Yesterday, the Rapids put out a post about Kamani Hill taking advantage of the opportunity that Pablo Mastroeni has given him. He already has more starts and minutes than he got all of last season, and has found the back of the twine for the first time since he scored against Chivas USA in October of 2012.
Hill has had his fans ever since the Rapids picked him up, with some early flash giving the Rapids a couple of goals during the drought of a season that was 2012. We saw immediately that he was a good finisher and a very technical player, smart with the ball at his feet, good at the short pass and able to work the ball around in tight spaces. As Oscar Pareja's evolved, Kamani's skill-set suddenly became a hindrance to him instead of a strength. Some pegged Oscar Pareja's doghouse as a reason for Kamani not being given much of a shout in 2013; I think it was a tactical problem.
There was simply nowhere for Kamani to go in the 4-2-3-1 that Oscar ran for the majority of the 2013 season. He was a forward when he arrived, but Pareja wanted his forwards to be either very pacy (Deshorn Brown, Gaby Torres) or strong (Atiba Harris, Edson Buddle), because his offense relied on his three forwards either blowing by defenders to make numbers advantages or holding the ball up to allow time for the midfielders and fullbacks to flood forward as well. As the quintessential 'technical guy', Kamani couldn't find a spot there. He's neither particularly fast nor particularly strong.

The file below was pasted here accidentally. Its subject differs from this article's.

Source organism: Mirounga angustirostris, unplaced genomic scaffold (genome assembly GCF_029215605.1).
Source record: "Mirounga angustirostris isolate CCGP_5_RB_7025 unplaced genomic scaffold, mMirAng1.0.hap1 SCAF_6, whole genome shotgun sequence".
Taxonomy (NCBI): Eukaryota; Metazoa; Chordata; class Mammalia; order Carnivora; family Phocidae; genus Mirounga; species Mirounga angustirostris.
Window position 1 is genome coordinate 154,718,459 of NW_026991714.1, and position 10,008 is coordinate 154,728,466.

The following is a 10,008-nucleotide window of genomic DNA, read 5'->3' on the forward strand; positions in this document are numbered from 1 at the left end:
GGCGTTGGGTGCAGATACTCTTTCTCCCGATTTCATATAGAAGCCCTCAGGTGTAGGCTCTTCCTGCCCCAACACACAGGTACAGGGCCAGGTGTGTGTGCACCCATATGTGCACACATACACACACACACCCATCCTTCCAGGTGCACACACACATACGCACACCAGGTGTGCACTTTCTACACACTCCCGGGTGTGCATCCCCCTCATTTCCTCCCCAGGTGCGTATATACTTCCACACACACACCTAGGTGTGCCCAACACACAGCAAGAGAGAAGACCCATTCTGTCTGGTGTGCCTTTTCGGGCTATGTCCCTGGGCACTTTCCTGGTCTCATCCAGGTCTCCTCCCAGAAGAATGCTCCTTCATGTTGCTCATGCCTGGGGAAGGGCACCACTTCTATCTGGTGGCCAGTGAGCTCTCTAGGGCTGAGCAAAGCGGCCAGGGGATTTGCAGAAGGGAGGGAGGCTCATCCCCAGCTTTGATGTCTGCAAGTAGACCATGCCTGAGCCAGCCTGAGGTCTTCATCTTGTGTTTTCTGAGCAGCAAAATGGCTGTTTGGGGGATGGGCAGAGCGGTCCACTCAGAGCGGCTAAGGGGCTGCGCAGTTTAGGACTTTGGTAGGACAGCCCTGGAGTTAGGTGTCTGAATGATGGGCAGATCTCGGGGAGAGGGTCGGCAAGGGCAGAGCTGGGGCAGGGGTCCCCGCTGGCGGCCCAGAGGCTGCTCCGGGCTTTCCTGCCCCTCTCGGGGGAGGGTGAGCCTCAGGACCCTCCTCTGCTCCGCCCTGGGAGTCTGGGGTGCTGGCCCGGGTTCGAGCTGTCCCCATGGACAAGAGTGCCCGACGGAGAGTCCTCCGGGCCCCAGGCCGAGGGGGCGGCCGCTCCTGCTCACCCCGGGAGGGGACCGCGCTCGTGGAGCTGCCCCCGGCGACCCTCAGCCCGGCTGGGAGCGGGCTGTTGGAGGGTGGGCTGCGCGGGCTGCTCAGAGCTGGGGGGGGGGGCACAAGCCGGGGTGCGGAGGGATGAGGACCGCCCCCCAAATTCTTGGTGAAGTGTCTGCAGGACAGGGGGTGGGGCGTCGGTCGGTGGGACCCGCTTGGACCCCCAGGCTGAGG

Pareja did give him a shout at the top of the midfield once or twice, but both Dillon Powers and, later, Vicente Sanchez did the job better than Kamani as a central attacking midfielder, and there were no real wingers in Pareja's system. Add all that up and you had zero open spaces.
Enter Pablo Mastroeni and his changes to the Rapids tactics, and Kamani has found himself with a spot again. Pablo has put less regard into attacking with straight up speed, and instead focused on the technical guys like Dillon Serna getting more playing time. His latest move to a flat 4-4-2 instead of a diamond has helped that even more, as width has continued to be Colorado's greatest asset with their good fullbacks and winger-types. Kamani may have started as a forward, but his abilities have shown just as well as a winger. A series of strong starts have him right in the starting equation for the Rapids, and it's hard to argue that he doesn't deserve more time now.
His goal against Montreal was really just icing on the cake. Welcome back, Kamani.